Mountain Bike Trailer Park is written by Uncle Dan. He thanks you for your attention.
If you’ve been reading this column for a while, you may notice that I close each post with an admonition to “be brave.” You may wonder why I do that (but probably not). Either way, let me explain.
There’s a woman who works in my building, who only knows one thing about me—that I ride a bike to work every day. At least, I think that’s all she knows, because that’s all she talks about.
Every time I see her, she looks at me all doe-eyed and invariably asks the same question: “You still riding your bike to work?” Well, maybe not doe-eyed. More like a terrier seeing itself in a mirror for the first time. Curious, confused and a little anxious.
I have mixed emotions about this question. When I’m in a good mood, I will give her an answer like: “Nope, I rode a dolphin to work today.” But most of the time, I just avoid her, because I dread the statement that always follows her question:
“You’re so brave.”
Now, I know people who are brave. A dear friend laughed her way through chemotherapy. Another is leaving a stable, high-paying job to follow his passion. Another was mistreated by the people who are supposed to protect her, but came out the other end, kind, beautiful and strong.
I’m not brave like that. In fact, I’m kind of selfish. I ride my bike because I enjoy it. No, after thinking about it for a while, I have come to realize what she really means. What she means is:
“You’re a fucking idiot.”
The subtext is: “You’re doing something that I find dangerous and that I would never do.”
Allow me to illustrate with a few examples:
“You have adult-onset diabetes, but you’re having cake and Dr. Pepper for lunch? You’re so brave.”
“You do your own dental work? You’re so brave.”
“You used the toilet at Denny’s? You’re so brave.”
This reminds me of a comedian a few years back who used the phrase “bless his heart.”
The idea is that you can say anything you want about someone, as long as you add “bless his heart” at the end. Like: “He’s dumb as a post” sounds mean. But, “He’s dumb as a post; bless his heart” sounds charitable.
Anyway, riding a bike is not dangerous in itself, especially on my commute, which is mainly on a paved bike path. I use my commute as a morning warm-up, very low intensity or “zone one” as you training nerds would say.
The way I piddle around, if I fell down, I would be more annoyed than hurt. Probably tear my jacket or something equally swear-worthy.
Worst thing that is likely to happen is, as one of my friends put it, “I’ll come down a hill, slip on some goose poop and end up face skidding on the bike path with goose-shit-teeth.”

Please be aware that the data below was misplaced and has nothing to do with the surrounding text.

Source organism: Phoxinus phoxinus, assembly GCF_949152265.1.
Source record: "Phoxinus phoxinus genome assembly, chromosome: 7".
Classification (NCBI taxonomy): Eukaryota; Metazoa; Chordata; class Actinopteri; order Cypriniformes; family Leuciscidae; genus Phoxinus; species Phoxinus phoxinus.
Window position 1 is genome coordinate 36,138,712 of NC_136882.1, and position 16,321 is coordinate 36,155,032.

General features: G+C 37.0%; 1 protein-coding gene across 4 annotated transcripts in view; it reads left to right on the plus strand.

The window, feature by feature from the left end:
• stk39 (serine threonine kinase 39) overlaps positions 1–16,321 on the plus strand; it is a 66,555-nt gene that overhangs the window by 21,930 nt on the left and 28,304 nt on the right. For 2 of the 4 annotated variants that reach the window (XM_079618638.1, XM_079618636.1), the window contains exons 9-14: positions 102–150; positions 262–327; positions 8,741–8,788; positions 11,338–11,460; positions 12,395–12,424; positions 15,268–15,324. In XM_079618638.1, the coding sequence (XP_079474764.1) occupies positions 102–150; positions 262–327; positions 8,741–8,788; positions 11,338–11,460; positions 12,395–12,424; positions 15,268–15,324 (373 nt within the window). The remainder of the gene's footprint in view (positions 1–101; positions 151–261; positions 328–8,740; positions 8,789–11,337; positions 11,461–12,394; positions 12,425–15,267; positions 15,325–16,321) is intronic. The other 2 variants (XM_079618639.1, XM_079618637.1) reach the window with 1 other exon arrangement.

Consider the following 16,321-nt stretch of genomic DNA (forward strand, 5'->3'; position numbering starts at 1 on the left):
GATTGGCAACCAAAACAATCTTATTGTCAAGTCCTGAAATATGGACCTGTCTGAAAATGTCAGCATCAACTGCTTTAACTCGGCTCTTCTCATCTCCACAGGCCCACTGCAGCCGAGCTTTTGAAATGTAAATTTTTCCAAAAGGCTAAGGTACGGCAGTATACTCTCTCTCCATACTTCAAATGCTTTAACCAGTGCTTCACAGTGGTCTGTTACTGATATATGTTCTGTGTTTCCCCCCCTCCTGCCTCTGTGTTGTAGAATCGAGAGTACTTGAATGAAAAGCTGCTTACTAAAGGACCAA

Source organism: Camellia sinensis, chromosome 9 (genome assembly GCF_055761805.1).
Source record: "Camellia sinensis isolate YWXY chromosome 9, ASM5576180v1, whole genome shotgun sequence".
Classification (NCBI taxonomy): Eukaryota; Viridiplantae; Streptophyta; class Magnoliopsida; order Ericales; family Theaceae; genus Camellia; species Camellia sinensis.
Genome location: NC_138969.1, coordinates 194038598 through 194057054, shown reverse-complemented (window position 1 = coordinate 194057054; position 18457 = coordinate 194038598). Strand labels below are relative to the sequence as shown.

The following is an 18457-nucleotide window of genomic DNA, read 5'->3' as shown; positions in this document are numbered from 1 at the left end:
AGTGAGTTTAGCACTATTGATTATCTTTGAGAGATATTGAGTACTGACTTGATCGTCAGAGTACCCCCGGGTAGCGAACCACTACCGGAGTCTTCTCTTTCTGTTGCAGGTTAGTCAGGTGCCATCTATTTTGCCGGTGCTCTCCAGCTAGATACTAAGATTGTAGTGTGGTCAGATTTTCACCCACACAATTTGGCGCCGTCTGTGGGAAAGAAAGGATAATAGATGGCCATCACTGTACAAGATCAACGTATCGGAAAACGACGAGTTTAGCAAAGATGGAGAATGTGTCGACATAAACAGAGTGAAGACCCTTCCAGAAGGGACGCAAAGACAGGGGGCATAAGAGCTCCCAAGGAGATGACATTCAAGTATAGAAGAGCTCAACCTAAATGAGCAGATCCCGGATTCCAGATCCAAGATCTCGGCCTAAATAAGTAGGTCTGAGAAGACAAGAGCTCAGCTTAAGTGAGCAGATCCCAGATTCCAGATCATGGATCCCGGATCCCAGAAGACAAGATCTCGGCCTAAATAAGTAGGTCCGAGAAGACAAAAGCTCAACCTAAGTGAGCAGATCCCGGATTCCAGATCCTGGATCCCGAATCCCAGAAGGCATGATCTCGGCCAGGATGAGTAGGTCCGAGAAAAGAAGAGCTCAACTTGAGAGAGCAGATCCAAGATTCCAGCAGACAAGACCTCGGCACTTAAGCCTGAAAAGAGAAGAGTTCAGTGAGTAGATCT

Those geese are the real menace.
Know what’s really dangerous (besides geese)? Cars. Or, more specifically, car drivers.
See, I looked it up.
On average, three people will die each day in Ohio in traffic crashes. 211 will be injured each day. Turns out there were about 302,307 traffic crashes in Ohio in 2015, involving over 544,740 “units.” (Heh heh, he said “units.”)
Of these “units,” at least 525,000 had motors. The “non-motorists” numbered only 4,545. That’s fewer than 1 percent of all “units” involved in crashes.
Non-motorists include bicyclists, pedestrians, horse riders, and there may be a few dog and goat riders in there as well (under “other”).
I am proud to be a small unit. Also, I love being a “non-motorist.” I’m kind of a contrarian, so I like being defined as different than the majority. (Except for non-alcoholic beer).
Anyhow, the stats show that cycling is not all that dangerous. Over the last five years, an average of 19 cyclists died per year in traffic deaths. That’s around 0.17 percent of all traffic deaths, or 1.7 cyclist deaths per 1,000 traffic deaths. (24 cyclists died in 2015 crashes, 13 in 2014, 19 in 2013, 18 in 2012, and 16 in 2011). Also, that’s about how many people in cars will die in crashes per WEEK in Ohio.
Around 1,273 cyclists were injured in Ohio in 2015. Again, it’s but a small fraction of the 108,394 non-fatal injuries that occurred from traffic crashes (around 1.1 percent).
Know what’s more dangerous than bikes? Deer. In 2015 deer accounted for over 21,00 crashes. This means that deer are a bigger problem on the roadway than all non-motorists combined, times seven. All deer should have to wear helmets and reflective vests. That should help.
Know what’s even more dangerous than deer? Driving. Motor vehicles were involved in at least 97 percent of the crashes. (The “unknown category is 2.7 percent—more than triple the non-motorist total).
In 2012, motorists were at fault in around 250,000 cases, while non-motorists in less than 3,000 cases.
Of course, you may argue that my numbers are skewed, because so many people drive in comparison to cycling. But the data shows that, in Columbus Ohio, for instance, 0.8 percent of people commuted to work by bike. In the USA, an estimated 0.53 percent of persons commute by bicycle. But bicycles were involved in only 0.28 percent of crashes in 2015. On the other hand, about 80 percent of Americans drive to work and 90 percent of crashes in Ohio were from passenger vehicles. Do the math. Driving sucks.
You drive to work? With your kids in the car? You’re so brave.
Pedestrians don’t get out of drivers’ reach either. Pedestrians accounted for more than 13 percent of traffic deaths (136). In 2015, drivers hurt or killed people on sidewalks, marked crosswalks, marked intersections, bike paths, and the roadside and sidewalks.
Yeah, push button and run like hell.
In the end, I guess we are all brave. Anyone who uses the roads regularly takes his life into his hands each time. Depressing, really.
You know what shakes off depression? A bike ride. I want to go on one right now. You coming? I knew you would. You’re so brave. Bless your heart!
Be brave and ride your bike.